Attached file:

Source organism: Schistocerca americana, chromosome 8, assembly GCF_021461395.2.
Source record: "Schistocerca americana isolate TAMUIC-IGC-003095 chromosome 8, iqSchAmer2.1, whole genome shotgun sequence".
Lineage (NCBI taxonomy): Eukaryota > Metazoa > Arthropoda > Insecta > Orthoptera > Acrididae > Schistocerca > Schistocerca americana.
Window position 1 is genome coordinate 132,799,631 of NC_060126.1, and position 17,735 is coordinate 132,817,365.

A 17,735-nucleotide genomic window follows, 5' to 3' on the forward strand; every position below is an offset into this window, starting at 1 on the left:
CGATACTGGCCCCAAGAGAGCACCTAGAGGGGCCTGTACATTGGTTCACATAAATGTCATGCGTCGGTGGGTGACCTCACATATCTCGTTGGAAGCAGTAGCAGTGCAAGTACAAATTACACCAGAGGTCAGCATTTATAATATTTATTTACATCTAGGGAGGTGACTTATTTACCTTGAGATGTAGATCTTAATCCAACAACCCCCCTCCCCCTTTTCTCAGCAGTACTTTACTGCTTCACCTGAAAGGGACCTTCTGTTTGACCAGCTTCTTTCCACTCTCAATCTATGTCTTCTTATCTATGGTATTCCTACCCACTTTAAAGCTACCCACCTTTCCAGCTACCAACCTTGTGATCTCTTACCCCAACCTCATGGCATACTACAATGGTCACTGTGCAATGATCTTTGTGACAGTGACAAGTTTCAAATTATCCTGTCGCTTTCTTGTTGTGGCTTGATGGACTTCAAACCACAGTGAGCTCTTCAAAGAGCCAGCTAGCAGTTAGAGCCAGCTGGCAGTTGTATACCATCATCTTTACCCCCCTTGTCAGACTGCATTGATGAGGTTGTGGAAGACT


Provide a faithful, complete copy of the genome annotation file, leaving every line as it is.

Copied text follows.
Source organism: Schistocerca americana, chromosome 8, assembly GCF_021461395.2.
Source record: "Schistocerca americana isolate TAMUIC-IGC-003095 chromosome 8, iqSchAmer2.1, whole genome shotgun sequence".
Lineage (NCBI taxonomy): Eukaryota > Metazoa > Arthropoda > Insecta > Orthoptera > Acrididae > Schistocerca > Schistocerca americana.
Window position 1 is genome coordinate 132,799,631 of NC_060126.1, and position 17,735 is coordinate 132,817,365.

A 17,735-nucleotide genomic window follows, 5' to 3' on the forward strand; every position below is an offset into this window, starting at 1 on the left:
CGATACTGGCCCCAAGAGAGCACCTAGAGGGGCCTGTACATTGGTTCACATAAATGTCATGCGTCGGTGGGTGACCTCACATATCTCGTTGGAAGCAGTAGCAGTGCAAGTACAAATTACACCAGAGGTCAGCATTTATAATATTTATTTACATCTAGGGAGGTGACTTATTTACCTTGAGATGTAGATCTTAATCCAACAACCCCCCTCCCCCTTTTCTCAGCAGTACTTTACTGCTTCACCTGAAAGGGACCTTCTGTTTGACCAGCTTCTTTCCACTCTCAATCTATGTCTTCTTATCTATGGTATTCCTACCCACTTTAAAGCTACCCACCTTTCCAGCTACCAACCTTGTGATCTCTTACCCCAACCTCATGGCATACTACAATGGTCACTGTGCAATGATCTTTGTGACAGTGACAAGTTTCAAATTATCCTGTCGCTTTCTTGTTGTGGCTTGATGGACTTCAAACCACAGTGAGCTCTTCAAAGAGCCAGCTAGCAGTTAGAGCCAGCTGGCAGTTGTATACCATCATCTTTACCCCCCTTGTCAGACTGCATTGATGAGGTTGTGGAAGACT